• Are your website visitors confused by what services you provide and how exactly you can help them? Or do you have a website in place that tells your story perfectly, how you can help your clients and provides options to directly get in touch with you?
  • Are you forgetting about your previous clients and prospects? Or are you leveraging digital channels and tools to keep in constant, valuable contact with your clients, prospects and leads?

I'd be very much interested in what your 300 million dollar problems or solutions have been. Let me know!

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summing up is a recurring series of interesting articles, talks and insights on culture & technology that compose a large part of my thinking and work. Drop your email in the box below to get it – and much more – straight in your inbox.

Big Idea Famine, by Nicholas Negroponte

I believe that 30 years from now people will look back at the beginning of our century and wonder what we were doing and thinking about big, hard, long-term problems, particularly those of basic research. They will read books and articles written by us in which we congratulate ourselves about being innovative. The self-portraits we paint today show a disruptive and creative society, characterized by entrepreneurship, start-ups and big company research advertised as moonshots. Our great-grandchildren are certain to read about our accomplishments, all the companies started, and all the money made. At the same time, they will experience the unfortunate knock-on effects of an historical (by then) famine of big thinking.

We live in a dog-eat-dog society that emphasizes short-term competition over long-term collaboration. We think in terms of winning, not in terms of what might be beneficial for society. Kids aspire to be Mark Zuckerberg, not Alan Turing.

Ask yourself: What ideas, spaces and lifestyles will you leave behind for your grandchildren?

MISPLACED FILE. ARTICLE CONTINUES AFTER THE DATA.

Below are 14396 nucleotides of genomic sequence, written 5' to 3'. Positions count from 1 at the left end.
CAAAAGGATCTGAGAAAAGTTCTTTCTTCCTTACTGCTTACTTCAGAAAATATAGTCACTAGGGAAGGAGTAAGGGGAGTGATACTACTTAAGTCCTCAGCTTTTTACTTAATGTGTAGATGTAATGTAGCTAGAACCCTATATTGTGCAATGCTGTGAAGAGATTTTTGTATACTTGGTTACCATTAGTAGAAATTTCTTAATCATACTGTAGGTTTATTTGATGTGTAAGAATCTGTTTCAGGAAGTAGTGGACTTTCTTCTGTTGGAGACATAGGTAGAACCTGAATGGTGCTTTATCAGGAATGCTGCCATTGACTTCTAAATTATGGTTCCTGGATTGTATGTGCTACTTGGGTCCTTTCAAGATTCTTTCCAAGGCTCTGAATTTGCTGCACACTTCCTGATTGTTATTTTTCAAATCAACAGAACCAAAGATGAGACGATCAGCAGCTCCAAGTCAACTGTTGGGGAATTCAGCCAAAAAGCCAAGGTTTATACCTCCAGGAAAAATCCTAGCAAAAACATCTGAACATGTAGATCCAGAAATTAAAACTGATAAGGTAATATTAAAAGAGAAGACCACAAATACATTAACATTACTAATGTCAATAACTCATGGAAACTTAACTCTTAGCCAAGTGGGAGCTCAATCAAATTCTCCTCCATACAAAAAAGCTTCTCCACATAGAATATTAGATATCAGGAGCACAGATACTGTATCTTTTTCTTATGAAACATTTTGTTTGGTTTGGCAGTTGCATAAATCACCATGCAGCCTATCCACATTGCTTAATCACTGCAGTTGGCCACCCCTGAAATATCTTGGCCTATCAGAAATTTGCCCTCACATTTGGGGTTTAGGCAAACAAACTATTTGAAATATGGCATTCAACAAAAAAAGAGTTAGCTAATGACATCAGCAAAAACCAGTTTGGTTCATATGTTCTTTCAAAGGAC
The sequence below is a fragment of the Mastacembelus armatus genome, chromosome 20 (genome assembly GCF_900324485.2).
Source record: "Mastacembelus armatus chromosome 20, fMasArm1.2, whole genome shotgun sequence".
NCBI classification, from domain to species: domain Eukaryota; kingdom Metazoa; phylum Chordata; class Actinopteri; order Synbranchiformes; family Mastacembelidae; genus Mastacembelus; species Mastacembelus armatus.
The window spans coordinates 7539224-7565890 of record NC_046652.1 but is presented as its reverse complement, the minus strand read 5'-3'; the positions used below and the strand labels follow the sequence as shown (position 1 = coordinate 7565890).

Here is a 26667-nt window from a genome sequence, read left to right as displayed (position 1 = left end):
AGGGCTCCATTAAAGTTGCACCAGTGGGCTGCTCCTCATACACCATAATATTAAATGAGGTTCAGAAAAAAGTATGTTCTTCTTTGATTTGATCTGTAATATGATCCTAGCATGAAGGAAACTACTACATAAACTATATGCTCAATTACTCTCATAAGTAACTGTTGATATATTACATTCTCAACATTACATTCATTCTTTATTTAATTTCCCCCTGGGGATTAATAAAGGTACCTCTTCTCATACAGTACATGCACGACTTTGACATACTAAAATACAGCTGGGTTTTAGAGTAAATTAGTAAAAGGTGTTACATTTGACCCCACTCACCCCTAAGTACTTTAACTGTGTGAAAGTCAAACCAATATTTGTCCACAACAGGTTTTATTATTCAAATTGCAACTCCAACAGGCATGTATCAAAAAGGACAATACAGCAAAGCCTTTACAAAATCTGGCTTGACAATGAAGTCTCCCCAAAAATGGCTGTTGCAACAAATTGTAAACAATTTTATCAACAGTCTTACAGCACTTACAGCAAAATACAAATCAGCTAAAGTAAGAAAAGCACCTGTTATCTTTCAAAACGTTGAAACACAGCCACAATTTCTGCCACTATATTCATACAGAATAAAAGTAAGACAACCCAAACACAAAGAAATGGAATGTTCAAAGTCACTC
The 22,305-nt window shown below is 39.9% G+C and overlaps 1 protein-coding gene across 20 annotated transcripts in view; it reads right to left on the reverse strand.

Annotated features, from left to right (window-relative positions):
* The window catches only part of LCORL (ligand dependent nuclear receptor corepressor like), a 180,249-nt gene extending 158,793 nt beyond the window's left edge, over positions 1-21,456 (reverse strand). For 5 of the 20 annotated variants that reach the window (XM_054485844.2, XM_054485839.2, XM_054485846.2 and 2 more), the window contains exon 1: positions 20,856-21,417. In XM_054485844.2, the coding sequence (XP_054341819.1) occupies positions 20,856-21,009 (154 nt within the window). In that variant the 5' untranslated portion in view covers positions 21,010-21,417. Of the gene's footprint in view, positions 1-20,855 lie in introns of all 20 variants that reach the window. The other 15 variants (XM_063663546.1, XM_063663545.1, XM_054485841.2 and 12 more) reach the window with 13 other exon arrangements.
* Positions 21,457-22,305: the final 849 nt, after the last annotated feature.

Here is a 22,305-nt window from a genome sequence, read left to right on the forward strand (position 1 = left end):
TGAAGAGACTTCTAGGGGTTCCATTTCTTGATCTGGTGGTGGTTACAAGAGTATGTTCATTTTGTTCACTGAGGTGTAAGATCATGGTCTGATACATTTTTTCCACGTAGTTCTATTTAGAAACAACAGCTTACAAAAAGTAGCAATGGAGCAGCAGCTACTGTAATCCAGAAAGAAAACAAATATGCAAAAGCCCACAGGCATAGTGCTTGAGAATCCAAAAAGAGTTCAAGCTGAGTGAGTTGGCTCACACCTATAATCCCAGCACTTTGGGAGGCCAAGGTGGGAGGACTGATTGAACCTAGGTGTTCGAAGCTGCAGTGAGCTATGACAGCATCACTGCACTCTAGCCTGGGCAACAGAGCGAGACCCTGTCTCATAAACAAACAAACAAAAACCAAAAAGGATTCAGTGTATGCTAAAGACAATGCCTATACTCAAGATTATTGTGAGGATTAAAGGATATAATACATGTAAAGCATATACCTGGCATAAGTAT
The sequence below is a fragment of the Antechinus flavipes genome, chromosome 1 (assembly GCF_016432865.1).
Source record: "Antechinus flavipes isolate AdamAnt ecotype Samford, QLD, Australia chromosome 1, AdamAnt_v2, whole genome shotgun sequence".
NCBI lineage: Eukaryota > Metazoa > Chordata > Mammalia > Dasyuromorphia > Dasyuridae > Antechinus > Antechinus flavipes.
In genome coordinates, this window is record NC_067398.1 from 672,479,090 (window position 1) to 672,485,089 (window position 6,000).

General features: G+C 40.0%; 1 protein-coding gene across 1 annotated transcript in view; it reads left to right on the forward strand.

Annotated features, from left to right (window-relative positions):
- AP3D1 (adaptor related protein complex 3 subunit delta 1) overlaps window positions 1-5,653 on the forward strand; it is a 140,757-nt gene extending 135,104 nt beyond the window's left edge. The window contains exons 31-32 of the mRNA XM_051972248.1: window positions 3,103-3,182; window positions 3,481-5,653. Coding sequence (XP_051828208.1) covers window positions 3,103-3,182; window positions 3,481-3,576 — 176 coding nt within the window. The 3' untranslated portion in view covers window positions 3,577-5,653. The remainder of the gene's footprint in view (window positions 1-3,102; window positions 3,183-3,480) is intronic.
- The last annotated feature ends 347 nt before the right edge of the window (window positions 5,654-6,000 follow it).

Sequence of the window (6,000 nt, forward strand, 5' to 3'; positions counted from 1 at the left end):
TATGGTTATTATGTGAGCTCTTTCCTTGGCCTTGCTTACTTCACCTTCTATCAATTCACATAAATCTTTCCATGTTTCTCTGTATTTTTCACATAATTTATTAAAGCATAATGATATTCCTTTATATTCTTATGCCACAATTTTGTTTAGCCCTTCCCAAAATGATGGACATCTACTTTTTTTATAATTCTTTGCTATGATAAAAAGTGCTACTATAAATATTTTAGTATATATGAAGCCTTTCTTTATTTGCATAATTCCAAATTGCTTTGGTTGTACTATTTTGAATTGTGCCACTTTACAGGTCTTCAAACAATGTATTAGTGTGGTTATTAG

Forget privacy: you're terrible at targeting anyway, by Avery Pennarun

The state of personalized recommendations is surprisingly terrible. At this point, the top recommendation is always a clickbait rage-creating article about movie stars or whatever Trump did or didn't do in the last 6 hours. That's not what I want to read or to watch, but I sometimes get sucked in anyway, and then it's recommendation apocalypse time, because the algorithm now thinks I like reading about Trump, and now everything is Trump. Never give positive feedback to an AI.

This is, by the way, the dirty secret of the machine learning movement: almost everything produced by ML could have been produced, more cheaply, using a very dumb heuristic you coded up by hand, because mostly the ML is trained by feeding it examples of what humans did while following a very dumb heuristic.

There's no magic here. If you use ML to teach a computer how to sort through resumes, it will recommend you interview people with male, white-sounding names, because it turns out that's what your HR department already does. If you ask it what video a person like you wants to see next, it will recommend some political propaganda crap, because 50% of the time 90% of the people do watch that next, because they can't help themselves, and that's a pretty good success rate.

There's lots of talk about advancements in artificial intelligence or machine learning, but very little about their shortcomings and effects on society. Surrounded by hysteria, mistaken extrapolations, limited imagination and many more mistakes we're distracted from thinking productively about our future.

The Bomb in the Garden, by Matthew Butterick

Now, you may say “hey, but the web has gotten so much better looking over 20 years.” And that’s true. But on the other hand, I don’t really feel like that’s the right benchmark, unless you think that the highest role of design is to make things pretty. I don’t.

I think of design excellence as a principle. A principle that asks this: Are you maximizing the possibilities of the medium?

That’s what it should mean. Be­cause other­wise it’s too easy to congratulate ourselves for doing nothing. Because tools & technologies are always getting better. They expand the possibilities for us. So we have to ask ourselves: are we keeping up?

We somehow think, technology becomes better because it gets faster. But that is simply confusing technology consumption for technology innovation. Consumption simply allows us to do more of the same, while innovation augments us to do things that were previously impossible.